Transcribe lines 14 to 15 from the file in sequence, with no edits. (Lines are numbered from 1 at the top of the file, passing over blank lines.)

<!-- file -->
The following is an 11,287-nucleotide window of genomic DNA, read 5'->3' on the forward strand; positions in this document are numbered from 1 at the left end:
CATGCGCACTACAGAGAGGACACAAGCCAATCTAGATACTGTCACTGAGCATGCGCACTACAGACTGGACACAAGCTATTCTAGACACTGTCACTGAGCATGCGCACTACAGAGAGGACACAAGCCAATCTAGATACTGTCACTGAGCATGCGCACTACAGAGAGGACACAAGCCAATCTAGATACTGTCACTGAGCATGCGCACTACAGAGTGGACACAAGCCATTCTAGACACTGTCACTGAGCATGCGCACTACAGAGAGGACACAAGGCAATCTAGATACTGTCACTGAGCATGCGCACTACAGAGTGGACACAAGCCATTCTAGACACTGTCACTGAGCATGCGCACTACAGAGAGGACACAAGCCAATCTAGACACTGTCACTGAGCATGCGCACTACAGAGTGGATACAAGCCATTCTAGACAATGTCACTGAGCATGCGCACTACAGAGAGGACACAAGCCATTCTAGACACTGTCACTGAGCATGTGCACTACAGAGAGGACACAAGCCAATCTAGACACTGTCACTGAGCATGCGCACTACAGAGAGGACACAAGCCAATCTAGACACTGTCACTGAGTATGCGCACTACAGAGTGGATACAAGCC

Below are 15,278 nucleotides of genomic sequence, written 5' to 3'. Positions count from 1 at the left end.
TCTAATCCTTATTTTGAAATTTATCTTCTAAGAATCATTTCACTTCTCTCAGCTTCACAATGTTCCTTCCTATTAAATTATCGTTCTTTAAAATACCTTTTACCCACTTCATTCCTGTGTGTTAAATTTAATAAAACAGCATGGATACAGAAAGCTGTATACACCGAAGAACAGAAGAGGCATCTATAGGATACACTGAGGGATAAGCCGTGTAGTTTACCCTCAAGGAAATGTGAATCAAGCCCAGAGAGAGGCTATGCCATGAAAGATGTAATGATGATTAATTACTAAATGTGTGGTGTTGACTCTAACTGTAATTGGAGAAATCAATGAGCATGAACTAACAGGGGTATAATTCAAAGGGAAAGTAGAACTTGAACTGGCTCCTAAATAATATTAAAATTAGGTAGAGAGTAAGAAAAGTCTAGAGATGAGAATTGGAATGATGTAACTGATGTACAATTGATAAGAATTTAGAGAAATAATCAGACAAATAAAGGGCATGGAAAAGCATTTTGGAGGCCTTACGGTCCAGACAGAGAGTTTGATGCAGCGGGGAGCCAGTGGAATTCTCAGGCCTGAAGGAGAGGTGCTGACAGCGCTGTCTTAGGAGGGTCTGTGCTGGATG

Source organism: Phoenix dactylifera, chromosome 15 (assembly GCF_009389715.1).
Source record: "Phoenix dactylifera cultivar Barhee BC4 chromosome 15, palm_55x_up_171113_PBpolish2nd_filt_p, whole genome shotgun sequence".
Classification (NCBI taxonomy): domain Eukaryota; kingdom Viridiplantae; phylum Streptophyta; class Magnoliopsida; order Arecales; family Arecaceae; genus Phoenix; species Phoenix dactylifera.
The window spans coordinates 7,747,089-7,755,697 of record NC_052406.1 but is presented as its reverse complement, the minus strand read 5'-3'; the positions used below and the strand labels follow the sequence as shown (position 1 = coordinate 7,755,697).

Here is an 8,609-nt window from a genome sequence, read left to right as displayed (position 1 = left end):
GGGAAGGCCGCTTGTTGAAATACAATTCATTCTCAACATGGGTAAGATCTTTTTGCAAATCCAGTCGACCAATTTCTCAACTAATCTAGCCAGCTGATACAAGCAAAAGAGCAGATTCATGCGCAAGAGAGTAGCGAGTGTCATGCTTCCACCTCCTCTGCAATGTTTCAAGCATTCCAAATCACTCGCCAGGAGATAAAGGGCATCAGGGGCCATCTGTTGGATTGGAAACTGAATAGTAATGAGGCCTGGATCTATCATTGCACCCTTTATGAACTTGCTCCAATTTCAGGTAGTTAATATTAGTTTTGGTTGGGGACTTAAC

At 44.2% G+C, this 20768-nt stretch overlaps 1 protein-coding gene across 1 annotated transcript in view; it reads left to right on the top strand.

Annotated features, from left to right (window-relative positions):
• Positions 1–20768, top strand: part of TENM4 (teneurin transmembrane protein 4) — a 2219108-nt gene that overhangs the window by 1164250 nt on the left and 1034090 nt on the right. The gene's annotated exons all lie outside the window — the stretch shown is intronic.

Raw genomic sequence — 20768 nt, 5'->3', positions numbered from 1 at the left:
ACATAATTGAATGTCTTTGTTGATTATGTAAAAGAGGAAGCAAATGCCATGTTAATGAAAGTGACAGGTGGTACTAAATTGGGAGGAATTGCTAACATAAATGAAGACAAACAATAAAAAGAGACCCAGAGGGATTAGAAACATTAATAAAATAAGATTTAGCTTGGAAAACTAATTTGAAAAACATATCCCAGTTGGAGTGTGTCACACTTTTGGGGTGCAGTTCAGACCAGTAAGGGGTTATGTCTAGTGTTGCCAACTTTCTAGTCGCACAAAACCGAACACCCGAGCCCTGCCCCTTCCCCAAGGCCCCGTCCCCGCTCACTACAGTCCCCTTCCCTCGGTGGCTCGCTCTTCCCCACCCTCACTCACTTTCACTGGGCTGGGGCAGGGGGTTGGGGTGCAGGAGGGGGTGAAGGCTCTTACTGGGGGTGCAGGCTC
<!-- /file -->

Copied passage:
Raw genomic sequence — 20768 nt, 5'->3', positions numbered from 1 at the left:
ACATAATTGAATGTCTTTGTTGATTATGTAAAAGAGGAAGCAAATGCCATGTTAATGAAAGTGACAGGTGGTACTAAATTGGGAGGAATTGCTAACATAAATGAAGACAAACAATAAAAAGAGACCCAGAGGGATTAGAAACATTAATAAAATAAGATTTAGCTTGGAAAACTAATTTGAAAAACATATCCCAGTTGGAGTGTGTCACACTTTTGGGGTGCAGTTCAGACCAGTAAGGGGTTATGTCTAGTGTTGCCAACTTTCTAGTCGCACAAAACCGAACACCCGAGCCCTGCCCCTTCCCCAAGGCCCCGTCCCCGCTCACTACAGTCCCCTTCCCTCGGTGGCTCGCTCTTCCCCACCCTCACTCACTTTCACTGGGCTGGGGCAGGGGGTTGGGGTGCAGGAGGGGGTGAAGGCTCTTACTGGGGGTGCAGGCTC